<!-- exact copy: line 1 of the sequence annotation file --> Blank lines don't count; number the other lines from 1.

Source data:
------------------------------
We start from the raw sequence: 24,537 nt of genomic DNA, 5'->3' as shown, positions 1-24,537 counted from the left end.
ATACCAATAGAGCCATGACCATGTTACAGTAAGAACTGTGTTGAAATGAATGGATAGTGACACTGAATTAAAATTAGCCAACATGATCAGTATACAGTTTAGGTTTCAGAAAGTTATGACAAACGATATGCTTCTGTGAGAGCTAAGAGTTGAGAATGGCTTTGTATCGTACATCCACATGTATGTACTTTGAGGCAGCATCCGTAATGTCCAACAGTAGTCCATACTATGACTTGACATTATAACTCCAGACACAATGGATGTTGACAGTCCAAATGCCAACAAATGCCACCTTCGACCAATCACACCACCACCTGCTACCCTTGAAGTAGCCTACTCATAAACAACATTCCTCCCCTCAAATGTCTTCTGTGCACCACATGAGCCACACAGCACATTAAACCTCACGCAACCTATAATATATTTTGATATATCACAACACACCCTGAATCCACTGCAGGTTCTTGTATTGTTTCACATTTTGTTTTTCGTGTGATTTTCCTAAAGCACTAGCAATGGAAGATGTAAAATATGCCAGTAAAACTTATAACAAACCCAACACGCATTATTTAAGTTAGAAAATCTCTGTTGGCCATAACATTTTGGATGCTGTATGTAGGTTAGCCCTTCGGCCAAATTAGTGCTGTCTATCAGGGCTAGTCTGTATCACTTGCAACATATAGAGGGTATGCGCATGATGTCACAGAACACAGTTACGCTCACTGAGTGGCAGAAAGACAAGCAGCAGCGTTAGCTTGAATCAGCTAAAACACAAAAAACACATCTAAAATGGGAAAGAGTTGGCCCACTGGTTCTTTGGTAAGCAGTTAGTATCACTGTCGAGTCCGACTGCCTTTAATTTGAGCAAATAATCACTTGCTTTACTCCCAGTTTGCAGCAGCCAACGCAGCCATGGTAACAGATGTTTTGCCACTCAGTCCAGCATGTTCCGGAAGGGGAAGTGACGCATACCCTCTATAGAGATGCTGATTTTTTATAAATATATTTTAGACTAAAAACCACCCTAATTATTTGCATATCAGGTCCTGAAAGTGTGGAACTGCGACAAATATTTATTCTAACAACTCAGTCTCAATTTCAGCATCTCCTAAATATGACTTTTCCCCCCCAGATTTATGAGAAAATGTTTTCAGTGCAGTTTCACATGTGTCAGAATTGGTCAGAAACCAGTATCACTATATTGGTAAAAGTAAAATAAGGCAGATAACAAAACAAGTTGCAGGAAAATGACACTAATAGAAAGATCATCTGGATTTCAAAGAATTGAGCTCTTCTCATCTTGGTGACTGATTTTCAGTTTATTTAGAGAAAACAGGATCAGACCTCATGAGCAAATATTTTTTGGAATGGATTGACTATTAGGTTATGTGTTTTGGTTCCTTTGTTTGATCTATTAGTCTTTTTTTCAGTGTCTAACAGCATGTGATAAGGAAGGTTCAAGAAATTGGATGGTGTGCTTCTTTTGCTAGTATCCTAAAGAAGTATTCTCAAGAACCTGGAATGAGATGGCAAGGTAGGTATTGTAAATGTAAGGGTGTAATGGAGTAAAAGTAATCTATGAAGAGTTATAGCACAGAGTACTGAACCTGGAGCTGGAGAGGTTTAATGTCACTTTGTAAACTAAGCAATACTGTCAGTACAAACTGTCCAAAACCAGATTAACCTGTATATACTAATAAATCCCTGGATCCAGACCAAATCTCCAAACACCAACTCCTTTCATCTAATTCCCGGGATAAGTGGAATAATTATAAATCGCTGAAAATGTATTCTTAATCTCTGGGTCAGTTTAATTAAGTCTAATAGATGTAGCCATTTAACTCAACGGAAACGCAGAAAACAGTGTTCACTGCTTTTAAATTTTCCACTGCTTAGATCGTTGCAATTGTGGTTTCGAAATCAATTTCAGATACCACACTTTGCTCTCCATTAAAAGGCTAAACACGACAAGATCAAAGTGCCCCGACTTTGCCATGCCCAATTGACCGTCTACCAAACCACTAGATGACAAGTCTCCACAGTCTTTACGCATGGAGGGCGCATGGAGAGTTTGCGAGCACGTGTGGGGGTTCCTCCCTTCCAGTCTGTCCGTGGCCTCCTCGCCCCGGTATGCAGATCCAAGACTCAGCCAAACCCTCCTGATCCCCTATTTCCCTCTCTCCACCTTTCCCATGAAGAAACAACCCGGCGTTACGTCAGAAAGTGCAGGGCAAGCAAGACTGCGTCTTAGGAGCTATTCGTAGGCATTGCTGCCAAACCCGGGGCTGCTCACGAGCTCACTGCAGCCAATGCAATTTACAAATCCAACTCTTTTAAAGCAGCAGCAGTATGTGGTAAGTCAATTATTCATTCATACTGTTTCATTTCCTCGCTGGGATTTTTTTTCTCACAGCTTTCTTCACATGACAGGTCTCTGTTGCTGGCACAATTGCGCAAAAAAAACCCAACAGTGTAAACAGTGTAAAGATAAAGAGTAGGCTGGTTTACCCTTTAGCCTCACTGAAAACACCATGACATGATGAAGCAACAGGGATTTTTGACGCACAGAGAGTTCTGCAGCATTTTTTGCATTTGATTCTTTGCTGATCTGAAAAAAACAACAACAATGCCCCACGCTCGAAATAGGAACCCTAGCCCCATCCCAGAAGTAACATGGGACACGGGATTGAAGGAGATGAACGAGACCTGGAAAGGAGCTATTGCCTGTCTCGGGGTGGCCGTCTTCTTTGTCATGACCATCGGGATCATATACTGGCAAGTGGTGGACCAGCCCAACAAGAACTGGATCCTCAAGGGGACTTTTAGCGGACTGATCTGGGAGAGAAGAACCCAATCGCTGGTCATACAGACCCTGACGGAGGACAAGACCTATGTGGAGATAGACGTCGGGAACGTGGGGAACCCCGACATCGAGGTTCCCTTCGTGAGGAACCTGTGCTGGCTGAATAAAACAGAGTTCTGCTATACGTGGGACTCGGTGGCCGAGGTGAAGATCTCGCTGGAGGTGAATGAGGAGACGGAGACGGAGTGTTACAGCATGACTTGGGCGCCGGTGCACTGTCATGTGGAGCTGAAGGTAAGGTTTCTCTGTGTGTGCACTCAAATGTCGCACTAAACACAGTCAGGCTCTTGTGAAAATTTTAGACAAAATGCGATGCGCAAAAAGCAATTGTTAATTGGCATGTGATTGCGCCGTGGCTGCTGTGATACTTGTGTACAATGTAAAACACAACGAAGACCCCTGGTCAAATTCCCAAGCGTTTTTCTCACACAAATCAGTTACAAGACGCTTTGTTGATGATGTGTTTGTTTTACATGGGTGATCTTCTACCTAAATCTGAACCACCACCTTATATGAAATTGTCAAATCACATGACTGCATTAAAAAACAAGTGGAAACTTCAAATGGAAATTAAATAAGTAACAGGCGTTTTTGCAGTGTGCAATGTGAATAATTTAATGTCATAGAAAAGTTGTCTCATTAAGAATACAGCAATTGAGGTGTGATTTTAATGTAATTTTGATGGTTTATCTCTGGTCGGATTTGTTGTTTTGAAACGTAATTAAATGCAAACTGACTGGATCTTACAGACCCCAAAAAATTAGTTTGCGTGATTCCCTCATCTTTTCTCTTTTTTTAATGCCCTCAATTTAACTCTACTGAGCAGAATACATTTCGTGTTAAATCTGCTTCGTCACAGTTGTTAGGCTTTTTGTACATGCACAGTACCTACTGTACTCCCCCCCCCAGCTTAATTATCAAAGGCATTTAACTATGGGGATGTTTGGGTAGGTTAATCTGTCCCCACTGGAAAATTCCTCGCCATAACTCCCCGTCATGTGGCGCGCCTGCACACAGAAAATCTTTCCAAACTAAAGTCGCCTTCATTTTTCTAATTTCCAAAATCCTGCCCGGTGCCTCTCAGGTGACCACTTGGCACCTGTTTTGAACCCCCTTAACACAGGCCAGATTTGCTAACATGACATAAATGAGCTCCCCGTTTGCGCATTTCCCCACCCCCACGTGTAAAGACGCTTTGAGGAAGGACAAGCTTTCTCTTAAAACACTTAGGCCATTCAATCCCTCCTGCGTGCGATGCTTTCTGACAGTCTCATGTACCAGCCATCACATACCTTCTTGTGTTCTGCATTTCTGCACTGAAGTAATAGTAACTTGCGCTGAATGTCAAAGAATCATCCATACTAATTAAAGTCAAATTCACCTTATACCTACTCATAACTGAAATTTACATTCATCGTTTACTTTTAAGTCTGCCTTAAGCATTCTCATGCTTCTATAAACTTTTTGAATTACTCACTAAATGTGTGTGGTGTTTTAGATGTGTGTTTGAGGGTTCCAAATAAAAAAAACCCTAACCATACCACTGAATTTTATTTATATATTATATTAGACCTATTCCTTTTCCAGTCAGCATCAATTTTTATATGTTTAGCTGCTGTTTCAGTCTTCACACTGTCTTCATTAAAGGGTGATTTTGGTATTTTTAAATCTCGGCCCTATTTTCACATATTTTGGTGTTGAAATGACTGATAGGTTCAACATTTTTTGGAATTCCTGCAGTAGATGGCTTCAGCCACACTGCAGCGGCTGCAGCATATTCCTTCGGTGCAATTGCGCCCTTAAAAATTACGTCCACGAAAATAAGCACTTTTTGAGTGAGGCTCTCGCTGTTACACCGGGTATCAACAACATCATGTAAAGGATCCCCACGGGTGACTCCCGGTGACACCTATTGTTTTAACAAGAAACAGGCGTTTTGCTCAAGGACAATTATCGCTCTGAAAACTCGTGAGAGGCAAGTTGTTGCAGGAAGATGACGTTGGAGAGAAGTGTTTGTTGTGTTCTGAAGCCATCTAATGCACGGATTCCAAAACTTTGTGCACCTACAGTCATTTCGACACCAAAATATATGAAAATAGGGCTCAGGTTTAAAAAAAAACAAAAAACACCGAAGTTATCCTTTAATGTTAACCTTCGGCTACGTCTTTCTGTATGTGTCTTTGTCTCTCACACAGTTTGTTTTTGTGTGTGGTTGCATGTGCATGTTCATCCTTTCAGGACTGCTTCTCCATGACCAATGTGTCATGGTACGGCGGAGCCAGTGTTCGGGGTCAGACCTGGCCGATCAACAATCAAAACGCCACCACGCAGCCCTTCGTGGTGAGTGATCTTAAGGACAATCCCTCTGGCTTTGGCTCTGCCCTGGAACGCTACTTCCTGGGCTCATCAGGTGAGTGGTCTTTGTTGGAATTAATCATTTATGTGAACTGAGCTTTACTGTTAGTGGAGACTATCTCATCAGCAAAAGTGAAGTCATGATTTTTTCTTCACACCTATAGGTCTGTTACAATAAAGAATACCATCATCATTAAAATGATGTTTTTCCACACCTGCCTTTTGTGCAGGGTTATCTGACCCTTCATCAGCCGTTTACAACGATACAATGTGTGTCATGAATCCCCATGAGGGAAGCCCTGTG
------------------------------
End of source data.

We start from the raw sequence: 24,537 nt of genomic DNA, 5'->3' as shown, positions 1-24,537 counted from the left end.